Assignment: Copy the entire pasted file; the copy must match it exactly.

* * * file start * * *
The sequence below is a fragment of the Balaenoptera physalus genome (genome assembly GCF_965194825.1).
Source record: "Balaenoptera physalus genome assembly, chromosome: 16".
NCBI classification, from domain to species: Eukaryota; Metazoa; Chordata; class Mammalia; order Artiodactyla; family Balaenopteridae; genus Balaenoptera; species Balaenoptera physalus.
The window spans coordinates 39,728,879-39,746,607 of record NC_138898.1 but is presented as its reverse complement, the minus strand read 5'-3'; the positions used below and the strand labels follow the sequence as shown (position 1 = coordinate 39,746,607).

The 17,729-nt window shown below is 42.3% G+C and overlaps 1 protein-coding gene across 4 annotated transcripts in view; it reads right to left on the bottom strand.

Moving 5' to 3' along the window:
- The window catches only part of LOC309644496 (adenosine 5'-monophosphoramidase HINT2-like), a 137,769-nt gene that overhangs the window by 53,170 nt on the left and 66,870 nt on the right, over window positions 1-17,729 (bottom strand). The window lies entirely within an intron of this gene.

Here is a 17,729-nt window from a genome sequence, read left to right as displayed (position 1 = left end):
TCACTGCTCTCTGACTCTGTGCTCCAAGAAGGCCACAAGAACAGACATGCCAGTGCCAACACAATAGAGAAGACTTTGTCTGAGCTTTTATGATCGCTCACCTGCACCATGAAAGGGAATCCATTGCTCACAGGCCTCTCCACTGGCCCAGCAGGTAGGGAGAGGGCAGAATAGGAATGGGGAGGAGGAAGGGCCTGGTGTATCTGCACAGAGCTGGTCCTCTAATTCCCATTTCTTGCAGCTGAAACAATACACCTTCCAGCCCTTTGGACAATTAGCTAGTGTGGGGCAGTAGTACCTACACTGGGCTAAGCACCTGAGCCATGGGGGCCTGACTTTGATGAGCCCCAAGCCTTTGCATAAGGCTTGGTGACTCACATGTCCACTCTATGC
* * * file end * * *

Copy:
The sequence below is a fragment of the Balaenoptera physalus genome (genome assembly GCF_965194825.1).
Source record: "Balaenoptera physalus genome assembly, chromosome: 16".
NCBI classification, from domain to species: Eukaryota; Metazoa; Chordata; class Mammalia; order Artiodactyla; family Balaenopteridae; genus Balaenoptera; species Balaenoptera physalus.
The window spans coordinates 39,728,879-39,746,607 of record NC_138898.1 but is presented as its reverse complement, the minus strand read 5'-3'; the positions used below and the strand labels follow the sequence as shown (position 1 = coordinate 39,746,607).

The 17,729-nt window shown below is 42.3% G+C and overlaps 1 protein-coding gene across 4 annotated transcripts in view; it reads right to left on the bottom strand.

Moving 5' to 3' along the window:
- The window catches only part of LOC309644496 (adenosine 5'-monophosphoramidase HINT2-like), a 137,769-nt gene that overhangs the window by 53,170 nt on the left and 66,870 nt on the right, over window positions 1-17,729 (bottom strand). The window lies entirely within an intron of this gene.

Here is a 17,729-nt window from a genome sequence, read left to right as displayed (position 1 = left end):
TCACTGCTCTCTGACTCTGTGCTCCAAGAAGGCCACAAGAACAGACATGCCAGTGCCAACACAATAGAGAAGACTTTGTCTGAGCTTTTATGATCGCTCACCTGCACCATGAAAGGGAATCCATTGCTCACAGGCCTCTCCACTGGCCCAGCAGGTAGGGAGAGGGCAGAATAGGAATGGGGAGGAGGAAGGGCCTGGTGTATCTGCACAGAGCTGGTCCTCTAATTCCCATTTCTTGCAGCTGAAACAATACACCTTCCAGCCCTTTGGACAATTAGCTAGTGTGGGGCAGTAGTACCTACACTGGGCTAAGCACCTGAGCCATGGGGGCCTGACTTTGATGAGCCCCAAGCCTTTGCATAAGGCTTGGTGACTCACATGTCCACTCTATGC